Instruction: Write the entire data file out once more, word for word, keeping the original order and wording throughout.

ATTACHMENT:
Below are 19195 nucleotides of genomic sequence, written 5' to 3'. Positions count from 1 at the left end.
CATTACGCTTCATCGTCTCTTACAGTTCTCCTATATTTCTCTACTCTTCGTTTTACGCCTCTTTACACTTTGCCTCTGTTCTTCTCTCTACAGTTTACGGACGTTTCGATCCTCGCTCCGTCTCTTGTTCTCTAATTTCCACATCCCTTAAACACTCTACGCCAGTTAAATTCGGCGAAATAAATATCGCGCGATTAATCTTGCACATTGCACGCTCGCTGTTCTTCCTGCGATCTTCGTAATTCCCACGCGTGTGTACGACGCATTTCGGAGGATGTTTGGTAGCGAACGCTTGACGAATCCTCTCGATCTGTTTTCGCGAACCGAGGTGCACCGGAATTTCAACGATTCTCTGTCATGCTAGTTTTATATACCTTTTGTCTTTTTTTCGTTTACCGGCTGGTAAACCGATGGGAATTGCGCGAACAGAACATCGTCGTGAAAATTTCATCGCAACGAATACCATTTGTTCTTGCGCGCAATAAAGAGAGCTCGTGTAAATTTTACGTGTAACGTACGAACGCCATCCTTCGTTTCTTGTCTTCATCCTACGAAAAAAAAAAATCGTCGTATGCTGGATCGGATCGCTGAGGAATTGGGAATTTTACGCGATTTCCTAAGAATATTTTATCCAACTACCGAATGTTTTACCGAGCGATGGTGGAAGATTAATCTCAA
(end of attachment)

Below are 19195 nucleotides of genomic sequence, written 5' to 3'. Positions count from 1 at the left end.
CATTACGCTTCATCGTCTCTTACAGTTCTCCTATATTTCTCTACTCTTCGTTTTACGCCTCTTTACACTTTGCCTCTGTTCTTCTCTCTACAGTTTACGGACGTTTCGATCCTCGCTCCGTCTCTTGTTCTCTAATTTCCACATCCCTTAAACACTCTACGCCAGTTAAATTCGGCGAAATAAATATCGCGCGATTAATCTTGCACATTGCACGCTCGCTGTTCTTCCTGCGATCTTCGTAATTCCCACGCGTGTGTACGACGCATTTCGGAGGATGTTTGGTAGCGAACGCTTGACGAATCCTCTCGATCTGTTTTCGCGAACCGAGGTGCACCGGAATTTCAACGATTCTCTGTCATGCTAGTTTTATATACCTTTTGTCTTTTTTTCGTTTACCGGCTGGTAAACCGATGGGAATTGCGCGAACAGAACATCGTCGTGAAAATTTCATCGCAACGAATACCATTTGTTCTTGCGCGCAATAAAGAGAGCTCGTGTAAATTTTACGTGTAACGTACGAACGCCATCCTTCGTTTCTTGTCTTCATCCTACGAAAAAAAAAAATCGTCGTATGCTGGATCGGATCGCTGAGGAATTGGGAATTTTACGCGATTTCCTAAGAATATTTTATCCAACTACCGAATGTTTTACCGAGCGATGGTGGAAGATTAATCTCAA